Raise Your Beer. It’s Oktoberfest Time!
Ahh Fall. A time for the changing of seasons, falling leaves and of course Beer!
It just wouldn’t be fall without the annual celebration of beer. So get ready to dust off your lederhosen and dirndl to have some fun. Oktoberfest is the world’s largest Volksfest (beer festival and travelling funfair). Held annually in Munich, Bavaria, Germany, it is a 16-day folk festival running from mid or late September to the first weekend in October, with more than 6 million people from around the world attending the event every year. This year it runs September 19th through October 4th.
It began with the Royal Wedding on 12 October 1810 of King Ludwig I and Princess Therese of Saxony-Hildburghausen. The original “Oktoberfest” occurred in Munich, on October 12, 1810: For the commemoration of their marriage, Crown Prince Ludwig (later King Ludwig I) and Princess Therese of Saxe-Hildburghausen (namesake of the Theresienwiese festival grounds) organized a great horse race (the marriage took place on October 12; the horse race on October 17 — therefore, there are different dates named as being the first Oktoberfest).
Why is Oktoberfest in September?
The answer goes back to 1810 during the dark days of beer drinking before refrigeration
In those days in Germany beer would never be brewed in the summer months. The batches would never turn out good.
The last batches were usually made in March. These last batches would have higher alcohol content to take advantage of alcohol as a preservative.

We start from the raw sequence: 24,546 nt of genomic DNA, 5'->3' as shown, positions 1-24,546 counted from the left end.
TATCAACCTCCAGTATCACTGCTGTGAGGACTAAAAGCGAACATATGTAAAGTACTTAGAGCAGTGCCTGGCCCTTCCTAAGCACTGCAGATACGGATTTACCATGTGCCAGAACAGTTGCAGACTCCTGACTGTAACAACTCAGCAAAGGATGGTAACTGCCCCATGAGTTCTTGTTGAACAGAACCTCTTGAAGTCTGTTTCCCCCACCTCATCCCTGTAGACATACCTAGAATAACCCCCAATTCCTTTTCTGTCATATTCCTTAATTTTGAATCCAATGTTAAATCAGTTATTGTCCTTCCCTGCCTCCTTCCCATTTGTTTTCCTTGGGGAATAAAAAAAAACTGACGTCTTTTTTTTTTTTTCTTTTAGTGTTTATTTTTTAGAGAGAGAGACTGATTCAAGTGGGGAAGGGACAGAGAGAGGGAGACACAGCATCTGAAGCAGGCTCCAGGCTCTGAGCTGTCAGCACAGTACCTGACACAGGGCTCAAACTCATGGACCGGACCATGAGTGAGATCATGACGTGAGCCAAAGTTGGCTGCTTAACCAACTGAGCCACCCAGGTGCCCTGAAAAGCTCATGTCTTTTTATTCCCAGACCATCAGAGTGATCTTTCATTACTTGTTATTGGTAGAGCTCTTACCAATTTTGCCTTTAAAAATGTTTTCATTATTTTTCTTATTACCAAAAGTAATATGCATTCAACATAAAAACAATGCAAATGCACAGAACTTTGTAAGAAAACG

Traditionally there would be a big fest starting on the last Saturday in September till the First Sunday in October. The purpose was to drink up the old stocks of beer to make room for the new brew that would be make after harvest. The tradition goes back to the 15th and 16th Centuries.
But what about the beer?
Oktoberfestbiers are the beers that have been served at the event in Munich since 1818, and are supplied by 6 breweries known as the Big Six: Spaten, Löwenbräu, Augustiner, Hofbräu, Paulaner and Hacker-Pschorr. Traditionally Oktoberfestbiers were the lagers of around 5.5 to 6% abv called Märzen – brewed in March and allowed to ferment slowly during the summer months. Originally these would have been dark lagers, but from 1872 a strong March brewed version of an amber-red Vienna lager made by Josef Sedlmayr became the favourite Oktoberfestbier.
Since the 1970s the type of beer served at the festival has been a pale lager between 5 and 6% abv, and the terms Oktoberfest and Märzen are used by non-Oktoberfest brewers in Germany and the USA to market pale lagers of this strength. The color of these lagers may range from pale gold to deep amber, with the darker colours more common in the USA. Hop levels tend not to be distinctive, though some American examples may be firmly hopped. Modern beers sold as Oktoberfest and Märzen in Europe tend not to be too differentiated from other pale lagers of this strength, while older German and American influenced examples will be fairly malty in flavour and inclined to use a range of malts, especially dark malts such as Vienna or Munich.
Tomorrow we cover some of the best Oktoberfestivals in the U.S. and our picks of some great beer to sample during the season.